Joeb Moore + Partners Architects designed a house in Kent, Connecticut that spans across the landscape. The Bridge House sits along a 300 feet ridge that parallels the Housatonic River and Kent Falls State Park.
Our impression of the falls and the more recent “historic covered-wood bridges” of the area inspired the conceptual design of the Bridge House.
The design of the residence embraces the landscape in a unique way. Translating and mirroring the slow geological flow of bedrock and the most active flows and streams of water above, the architects came up with a strategy where the building becomes a bridge, springing out of the sloping topography. This strategy makes the house appear as if it turns and spans across the landscape.
The connecting ‘bridge’ that houses the living and dining areas, is anchored into the hillside by two concrete foundation/buttress/chimney structures with dual hearths.
The house form and its key interlocking space, the dual living/dining area, are open on both sides, offering stunning views of the Housatonic River below, and the valley floor.
The living/dining area and the vertical stair-light wells are a wonderful example of a “camera lucida” or viewing chamber, projecting external conditions (site views, changing weather, light, and air) on internal relations (activities, rituals) and vice versa.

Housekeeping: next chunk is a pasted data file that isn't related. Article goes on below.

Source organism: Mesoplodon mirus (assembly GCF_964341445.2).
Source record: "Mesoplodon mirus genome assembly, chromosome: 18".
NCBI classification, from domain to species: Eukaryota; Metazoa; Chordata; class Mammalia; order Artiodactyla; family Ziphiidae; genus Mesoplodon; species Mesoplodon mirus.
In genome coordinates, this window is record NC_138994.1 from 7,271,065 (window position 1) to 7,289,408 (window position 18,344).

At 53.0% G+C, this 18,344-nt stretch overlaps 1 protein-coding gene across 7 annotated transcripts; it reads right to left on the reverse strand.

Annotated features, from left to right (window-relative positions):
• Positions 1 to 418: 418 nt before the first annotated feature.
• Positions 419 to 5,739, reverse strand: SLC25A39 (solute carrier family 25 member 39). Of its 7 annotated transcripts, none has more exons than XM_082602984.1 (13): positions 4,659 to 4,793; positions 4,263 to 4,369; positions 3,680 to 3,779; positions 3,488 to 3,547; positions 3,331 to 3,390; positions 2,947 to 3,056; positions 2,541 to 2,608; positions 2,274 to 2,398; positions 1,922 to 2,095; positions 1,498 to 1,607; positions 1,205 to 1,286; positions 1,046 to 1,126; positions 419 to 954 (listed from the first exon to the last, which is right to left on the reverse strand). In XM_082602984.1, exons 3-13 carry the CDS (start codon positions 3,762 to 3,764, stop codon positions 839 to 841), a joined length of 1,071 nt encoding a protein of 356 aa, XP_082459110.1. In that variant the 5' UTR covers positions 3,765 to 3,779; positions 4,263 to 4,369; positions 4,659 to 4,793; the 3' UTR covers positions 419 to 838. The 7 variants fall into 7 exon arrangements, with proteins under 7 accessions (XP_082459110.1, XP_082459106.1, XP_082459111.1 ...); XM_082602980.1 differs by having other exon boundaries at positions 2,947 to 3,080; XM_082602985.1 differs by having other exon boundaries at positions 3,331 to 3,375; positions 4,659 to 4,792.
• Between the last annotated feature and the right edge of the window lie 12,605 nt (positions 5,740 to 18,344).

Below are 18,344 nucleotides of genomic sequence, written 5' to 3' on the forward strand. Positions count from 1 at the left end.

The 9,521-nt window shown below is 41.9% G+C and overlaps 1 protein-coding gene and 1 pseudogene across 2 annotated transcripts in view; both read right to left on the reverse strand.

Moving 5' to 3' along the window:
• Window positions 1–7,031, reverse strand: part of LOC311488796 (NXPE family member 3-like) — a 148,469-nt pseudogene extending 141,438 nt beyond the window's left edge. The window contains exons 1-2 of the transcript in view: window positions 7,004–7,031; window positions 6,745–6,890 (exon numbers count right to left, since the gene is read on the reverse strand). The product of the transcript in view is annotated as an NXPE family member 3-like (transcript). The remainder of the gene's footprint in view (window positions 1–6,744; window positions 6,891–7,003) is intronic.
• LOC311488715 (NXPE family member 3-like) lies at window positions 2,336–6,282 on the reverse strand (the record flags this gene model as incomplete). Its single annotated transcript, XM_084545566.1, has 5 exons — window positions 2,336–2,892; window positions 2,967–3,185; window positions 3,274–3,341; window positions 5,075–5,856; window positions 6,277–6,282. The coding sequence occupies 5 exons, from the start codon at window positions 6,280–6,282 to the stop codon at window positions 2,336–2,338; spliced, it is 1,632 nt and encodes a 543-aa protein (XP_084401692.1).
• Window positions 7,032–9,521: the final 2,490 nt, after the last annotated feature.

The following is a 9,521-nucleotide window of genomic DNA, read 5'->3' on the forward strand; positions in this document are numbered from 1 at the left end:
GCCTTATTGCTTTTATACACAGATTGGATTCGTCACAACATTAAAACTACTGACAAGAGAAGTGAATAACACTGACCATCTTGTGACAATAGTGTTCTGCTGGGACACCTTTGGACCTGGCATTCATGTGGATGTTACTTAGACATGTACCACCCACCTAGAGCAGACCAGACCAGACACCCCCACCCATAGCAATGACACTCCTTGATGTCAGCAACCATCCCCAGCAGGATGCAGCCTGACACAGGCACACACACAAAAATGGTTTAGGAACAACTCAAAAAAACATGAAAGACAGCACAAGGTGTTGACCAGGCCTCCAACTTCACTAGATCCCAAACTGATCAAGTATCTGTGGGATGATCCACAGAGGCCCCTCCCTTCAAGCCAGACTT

The interior spaces create a feeling of suspension, and strong relation to the outdoors. The house oscillates between a tree house, a campground, and a cave all in one, providing a perfect vacation retreat.
Architects: Joeb Moore + Partners Architects, LLC
Location: Kent, Connecticut, USA
Structural Engineer: Ed Stanley and Associates
Mechanical Engineer: ENCON Inc.
General Contractor: Corporate Construction, Inc.
Landscape Architect: Donald Walsh
Project Area: 5,000 sqf
Project Year: 2010
Photographs: Frank Oudeman, Michael Biondo, David Sundberg/Esto
*All images and information courtesy of Joeb Moore + Partners Architects, LLC.